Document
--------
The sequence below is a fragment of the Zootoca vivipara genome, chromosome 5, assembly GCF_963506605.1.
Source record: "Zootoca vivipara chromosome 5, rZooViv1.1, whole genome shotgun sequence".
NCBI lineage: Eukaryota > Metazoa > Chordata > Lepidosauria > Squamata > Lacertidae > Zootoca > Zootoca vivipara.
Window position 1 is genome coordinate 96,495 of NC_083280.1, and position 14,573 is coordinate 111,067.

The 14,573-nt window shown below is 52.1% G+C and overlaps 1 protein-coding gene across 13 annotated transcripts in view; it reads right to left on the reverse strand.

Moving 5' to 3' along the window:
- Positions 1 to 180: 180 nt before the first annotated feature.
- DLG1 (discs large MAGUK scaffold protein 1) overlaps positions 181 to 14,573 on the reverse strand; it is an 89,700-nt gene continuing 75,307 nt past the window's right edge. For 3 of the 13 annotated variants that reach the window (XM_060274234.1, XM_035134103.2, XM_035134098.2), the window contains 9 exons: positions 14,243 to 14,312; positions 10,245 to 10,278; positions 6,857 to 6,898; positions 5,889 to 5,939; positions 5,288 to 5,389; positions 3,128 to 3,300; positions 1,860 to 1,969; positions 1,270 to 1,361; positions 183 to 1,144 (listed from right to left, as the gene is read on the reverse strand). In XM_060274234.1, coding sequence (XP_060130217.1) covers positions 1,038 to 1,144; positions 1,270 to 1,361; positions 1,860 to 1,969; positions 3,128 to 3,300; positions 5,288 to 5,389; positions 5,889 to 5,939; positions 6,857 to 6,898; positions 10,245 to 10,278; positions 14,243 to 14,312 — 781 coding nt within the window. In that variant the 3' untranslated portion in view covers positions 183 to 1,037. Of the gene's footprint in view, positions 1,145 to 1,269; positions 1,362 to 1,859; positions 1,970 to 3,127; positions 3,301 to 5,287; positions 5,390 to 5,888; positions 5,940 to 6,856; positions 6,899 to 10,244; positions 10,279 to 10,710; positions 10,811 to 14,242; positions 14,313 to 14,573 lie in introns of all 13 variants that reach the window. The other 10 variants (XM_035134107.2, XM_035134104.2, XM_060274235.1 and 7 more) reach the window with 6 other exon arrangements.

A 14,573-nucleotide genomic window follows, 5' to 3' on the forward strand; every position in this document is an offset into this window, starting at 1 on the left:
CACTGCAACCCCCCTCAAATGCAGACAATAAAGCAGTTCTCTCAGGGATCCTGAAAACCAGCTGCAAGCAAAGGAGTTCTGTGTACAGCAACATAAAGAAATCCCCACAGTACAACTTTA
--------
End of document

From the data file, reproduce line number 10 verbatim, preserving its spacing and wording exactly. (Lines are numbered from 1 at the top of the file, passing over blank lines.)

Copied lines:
CACTGCAACCCCCCTCAAATGCAGACAATAAAGCAGTTCTCTCAGGGATCCTGAAAACCAGCTGCAAGCAAAGGAGTTCTGTGTACAGCAACATAAAGAAATCCCCACAGTACAACTTTA